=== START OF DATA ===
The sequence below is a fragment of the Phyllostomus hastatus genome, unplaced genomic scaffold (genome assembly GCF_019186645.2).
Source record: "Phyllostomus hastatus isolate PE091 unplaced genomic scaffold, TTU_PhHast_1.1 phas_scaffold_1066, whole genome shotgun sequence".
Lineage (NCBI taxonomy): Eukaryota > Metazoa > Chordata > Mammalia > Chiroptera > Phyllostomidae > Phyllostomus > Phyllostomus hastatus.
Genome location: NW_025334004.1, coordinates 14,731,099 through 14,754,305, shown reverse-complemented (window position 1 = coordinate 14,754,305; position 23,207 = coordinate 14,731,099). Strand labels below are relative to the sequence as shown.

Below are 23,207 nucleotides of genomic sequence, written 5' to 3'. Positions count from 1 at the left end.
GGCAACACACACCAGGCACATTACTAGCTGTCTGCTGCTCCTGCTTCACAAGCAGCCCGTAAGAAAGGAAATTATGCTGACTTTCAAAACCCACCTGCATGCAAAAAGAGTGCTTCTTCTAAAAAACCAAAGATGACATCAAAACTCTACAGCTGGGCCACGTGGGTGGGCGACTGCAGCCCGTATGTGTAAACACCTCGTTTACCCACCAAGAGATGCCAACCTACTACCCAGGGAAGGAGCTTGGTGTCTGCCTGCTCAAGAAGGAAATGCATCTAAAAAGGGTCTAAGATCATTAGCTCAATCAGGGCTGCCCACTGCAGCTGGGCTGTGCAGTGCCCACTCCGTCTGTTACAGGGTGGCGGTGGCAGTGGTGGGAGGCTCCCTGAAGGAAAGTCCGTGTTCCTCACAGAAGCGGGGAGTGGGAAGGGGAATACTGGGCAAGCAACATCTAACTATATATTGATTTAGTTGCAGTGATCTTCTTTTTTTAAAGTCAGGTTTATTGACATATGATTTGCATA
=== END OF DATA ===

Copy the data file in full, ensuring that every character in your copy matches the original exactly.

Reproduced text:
The sequence below is a fragment of the Phyllostomus hastatus genome, unplaced genomic scaffold (genome assembly GCF_019186645.2).
Source record: "Phyllostomus hastatus isolate PE091 unplaced genomic scaffold, TTU_PhHast_1.1 phas_scaffold_1066, whole genome shotgun sequence".
Lineage (NCBI taxonomy): Eukaryota > Metazoa > Chordata > Mammalia > Chiroptera > Phyllostomidae > Phyllostomus > Phyllostomus hastatus.
Genome location: NW_025334004.1, coordinates 14,731,099 through 14,754,305, shown reverse-complemented (window position 1 = coordinate 14,754,305; position 23,207 = coordinate 14,731,099). Strand labels below are relative to the sequence as shown.

Below are 23,207 nucleotides of genomic sequence, written 5' to 3'. Positions count from 1 at the left end.
GGCAACACACACCAGGCACATTACTAGCTGTCTGCTGCTCCTGCTTCACAAGCAGCCCGTAAGAAAGGAAATTATGCTGACTTTCAAAACCCACCTGCATGCAAAAAGAGTGCTTCTTCTAAAAAACCAAAGATGACATCAAAACTCTACAGCTGGGCCACGTGGGTGGGCGACTGCAGCCCGTATGTGTAAACACCTCGTTTACCCACCAAGAGATGCCAACCTACTACCCAGGGAAGGAGCTTGGTGTCTGCCTGCTCAAGAAGGAAATGCATCTAAAAAGGGTCTAAGATCATTAGCTCAATCAGGGCTGCCCACTGCAGCTGGGCTGTGCAGTGCCCACTCCGTCTGTTACAGGGTGGCGGTGGCAGTGGTGGGAGGCTCCCTGAAGGAAAGTCCGTGTTCCTCACAGAAGCGGGGAGTGGGAAGGGGAATACTGGGCAAGCAACATCTAACTATATATTGATTTAGTTGCAGTGATCTTCTTTTTTTAAAGTCAGGTTTATTGACATATGATTTGCATA